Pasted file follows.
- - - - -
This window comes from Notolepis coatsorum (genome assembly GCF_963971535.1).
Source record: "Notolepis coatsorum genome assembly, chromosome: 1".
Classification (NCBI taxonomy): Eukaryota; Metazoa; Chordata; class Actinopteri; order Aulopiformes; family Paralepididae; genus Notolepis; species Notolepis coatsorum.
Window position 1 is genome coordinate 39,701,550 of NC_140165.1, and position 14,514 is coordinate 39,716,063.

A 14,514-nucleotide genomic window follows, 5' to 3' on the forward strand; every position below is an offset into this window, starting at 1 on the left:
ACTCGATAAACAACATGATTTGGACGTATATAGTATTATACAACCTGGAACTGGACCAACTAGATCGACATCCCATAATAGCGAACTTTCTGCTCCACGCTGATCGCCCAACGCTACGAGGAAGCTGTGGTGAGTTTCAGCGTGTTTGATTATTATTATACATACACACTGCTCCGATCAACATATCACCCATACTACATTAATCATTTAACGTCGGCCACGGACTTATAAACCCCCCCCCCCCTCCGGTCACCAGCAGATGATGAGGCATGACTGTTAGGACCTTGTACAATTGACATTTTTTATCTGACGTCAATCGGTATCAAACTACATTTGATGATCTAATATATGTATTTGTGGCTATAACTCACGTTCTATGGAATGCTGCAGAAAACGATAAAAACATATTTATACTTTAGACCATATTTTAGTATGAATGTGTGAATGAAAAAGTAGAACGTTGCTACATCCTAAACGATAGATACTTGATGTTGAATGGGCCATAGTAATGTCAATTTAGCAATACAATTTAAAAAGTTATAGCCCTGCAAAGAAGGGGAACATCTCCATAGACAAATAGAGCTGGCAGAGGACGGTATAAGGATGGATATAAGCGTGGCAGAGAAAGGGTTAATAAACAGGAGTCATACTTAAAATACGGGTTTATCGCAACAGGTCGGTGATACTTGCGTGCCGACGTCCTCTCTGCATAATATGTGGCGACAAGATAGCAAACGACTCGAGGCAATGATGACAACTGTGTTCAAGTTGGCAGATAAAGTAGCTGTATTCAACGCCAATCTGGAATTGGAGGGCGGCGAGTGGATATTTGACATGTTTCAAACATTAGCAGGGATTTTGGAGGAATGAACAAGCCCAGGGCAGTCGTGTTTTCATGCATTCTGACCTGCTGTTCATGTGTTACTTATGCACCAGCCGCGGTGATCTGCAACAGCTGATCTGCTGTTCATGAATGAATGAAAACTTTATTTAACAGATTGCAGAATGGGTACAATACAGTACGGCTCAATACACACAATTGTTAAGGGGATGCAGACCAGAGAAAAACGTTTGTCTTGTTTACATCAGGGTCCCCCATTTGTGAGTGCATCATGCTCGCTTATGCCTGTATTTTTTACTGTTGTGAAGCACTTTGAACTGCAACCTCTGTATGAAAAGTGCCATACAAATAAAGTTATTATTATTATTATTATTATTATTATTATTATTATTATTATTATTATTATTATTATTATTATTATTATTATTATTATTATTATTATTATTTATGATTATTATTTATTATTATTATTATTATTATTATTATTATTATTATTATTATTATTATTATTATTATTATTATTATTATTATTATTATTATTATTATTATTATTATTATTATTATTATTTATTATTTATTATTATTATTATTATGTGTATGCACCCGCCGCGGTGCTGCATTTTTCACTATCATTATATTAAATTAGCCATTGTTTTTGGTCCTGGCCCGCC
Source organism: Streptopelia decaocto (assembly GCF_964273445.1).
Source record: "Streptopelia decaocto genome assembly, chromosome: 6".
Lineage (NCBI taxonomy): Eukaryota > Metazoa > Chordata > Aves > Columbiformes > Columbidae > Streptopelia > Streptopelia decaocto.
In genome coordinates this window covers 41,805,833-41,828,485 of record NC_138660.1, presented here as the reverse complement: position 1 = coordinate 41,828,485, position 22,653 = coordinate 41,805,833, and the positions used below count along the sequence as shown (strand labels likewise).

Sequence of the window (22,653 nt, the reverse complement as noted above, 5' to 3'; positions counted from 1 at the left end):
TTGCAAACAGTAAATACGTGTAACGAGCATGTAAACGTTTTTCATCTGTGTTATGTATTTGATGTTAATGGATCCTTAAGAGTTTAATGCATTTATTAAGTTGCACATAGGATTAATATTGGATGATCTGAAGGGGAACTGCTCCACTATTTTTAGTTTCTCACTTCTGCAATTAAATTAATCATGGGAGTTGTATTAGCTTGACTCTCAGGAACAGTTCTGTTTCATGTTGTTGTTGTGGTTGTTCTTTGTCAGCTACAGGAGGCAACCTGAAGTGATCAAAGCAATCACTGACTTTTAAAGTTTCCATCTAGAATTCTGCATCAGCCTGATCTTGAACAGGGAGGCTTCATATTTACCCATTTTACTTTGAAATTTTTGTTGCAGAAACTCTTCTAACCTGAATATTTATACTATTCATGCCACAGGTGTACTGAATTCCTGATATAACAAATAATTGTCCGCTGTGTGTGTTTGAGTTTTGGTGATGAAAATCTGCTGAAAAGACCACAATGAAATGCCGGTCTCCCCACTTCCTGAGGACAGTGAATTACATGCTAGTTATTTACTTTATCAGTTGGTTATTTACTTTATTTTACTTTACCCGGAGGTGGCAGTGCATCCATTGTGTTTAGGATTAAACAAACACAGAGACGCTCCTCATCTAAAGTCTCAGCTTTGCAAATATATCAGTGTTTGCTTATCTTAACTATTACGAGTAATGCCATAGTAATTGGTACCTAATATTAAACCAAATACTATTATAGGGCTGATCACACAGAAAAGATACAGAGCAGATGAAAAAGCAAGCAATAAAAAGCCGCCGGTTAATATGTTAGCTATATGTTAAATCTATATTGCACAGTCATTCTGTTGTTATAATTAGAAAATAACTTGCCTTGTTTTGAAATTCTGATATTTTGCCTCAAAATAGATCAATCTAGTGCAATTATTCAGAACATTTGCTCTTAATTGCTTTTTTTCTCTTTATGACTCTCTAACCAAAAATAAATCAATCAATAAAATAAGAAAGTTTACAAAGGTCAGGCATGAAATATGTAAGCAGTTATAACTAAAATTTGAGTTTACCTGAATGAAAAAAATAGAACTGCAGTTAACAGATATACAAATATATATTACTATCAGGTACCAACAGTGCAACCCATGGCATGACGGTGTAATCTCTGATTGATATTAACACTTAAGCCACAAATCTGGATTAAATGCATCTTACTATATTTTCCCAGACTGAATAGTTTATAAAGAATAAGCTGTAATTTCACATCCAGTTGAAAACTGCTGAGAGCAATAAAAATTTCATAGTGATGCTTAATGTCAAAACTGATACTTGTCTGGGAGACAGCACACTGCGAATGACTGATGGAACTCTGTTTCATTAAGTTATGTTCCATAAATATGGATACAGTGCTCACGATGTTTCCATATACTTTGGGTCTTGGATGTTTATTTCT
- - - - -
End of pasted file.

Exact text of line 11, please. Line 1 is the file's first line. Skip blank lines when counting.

Sequence of the window (22,653 nt, the reverse complement as noted above, 5' to 3'; positions counted from 1 at the left end):